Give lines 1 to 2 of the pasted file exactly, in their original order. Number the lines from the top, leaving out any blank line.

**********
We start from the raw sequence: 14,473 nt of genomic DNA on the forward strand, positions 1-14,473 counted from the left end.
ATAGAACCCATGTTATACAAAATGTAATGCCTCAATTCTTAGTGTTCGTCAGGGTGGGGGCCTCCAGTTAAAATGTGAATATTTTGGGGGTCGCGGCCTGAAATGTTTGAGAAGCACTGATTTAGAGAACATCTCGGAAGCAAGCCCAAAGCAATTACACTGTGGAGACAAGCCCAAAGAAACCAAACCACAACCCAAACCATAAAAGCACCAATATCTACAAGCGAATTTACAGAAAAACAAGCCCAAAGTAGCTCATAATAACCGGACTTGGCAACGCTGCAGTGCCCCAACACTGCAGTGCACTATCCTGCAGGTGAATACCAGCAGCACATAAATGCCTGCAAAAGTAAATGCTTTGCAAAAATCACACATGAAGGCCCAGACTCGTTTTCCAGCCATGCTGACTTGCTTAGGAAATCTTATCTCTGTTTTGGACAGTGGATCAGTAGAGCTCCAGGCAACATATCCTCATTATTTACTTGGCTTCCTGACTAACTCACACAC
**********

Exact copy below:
We start from the raw sequence: 14,473 nt of genomic DNA on the forward strand, positions 1-14,473 counted from the left end.
ATAGAACCCATGTTATACAAAATGTAATGCCTCAATTCTTAGTGTTCGTCAGGGTGGGGGCCTCCAGTTAAAATGTGAATATTTTGGGGGTCGCGGCCTGAAATGTTTGAGAAGCACTGATTTAGAGAACATCTCGGAAGCAAGCCCAAAGCAATTACACTGTGGAGACAAGCCCAAAGAAACCAAACCACAACCCAAACCATAAAAGCACCAATATCTACAAGCGAATTTACAGAAAAACAAGCCCAAAGTAGCTCATAATAACCGGACTTGGCAACGCTGCAGTGCCCCAACACTGCAGTGCACTATCCTGCAGGTGAATACCAGCAGCACATAAATGCCTGCAAAAGTAAATGCTTTGCAAAAATCACACATGAAGGCCCAGACTCGTTTTCCAGCCATGCTGACTTGCTTAGGAAATCTTATCTCTGTTTTGGACAGTGGATCAGTAGAGCTCCAGGCAACATATCCTCATTATTTACTTGGCTTCCTGACTAACTCACACAC